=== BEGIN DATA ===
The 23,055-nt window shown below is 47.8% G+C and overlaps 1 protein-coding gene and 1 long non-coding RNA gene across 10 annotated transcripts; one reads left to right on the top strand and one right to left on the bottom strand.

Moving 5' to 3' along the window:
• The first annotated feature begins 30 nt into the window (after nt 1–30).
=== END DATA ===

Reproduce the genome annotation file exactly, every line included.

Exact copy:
The 23,055-nt window shown below is 47.8% G+C and overlaps 1 protein-coding gene and 1 long non-coding RNA gene across 10 annotated transcripts; one reads left to right on the top strand and one right to left on the bottom strand.

Moving 5' to 3' along the window:
• The first annotated feature begins 30 nt into the window (after nt 1–30).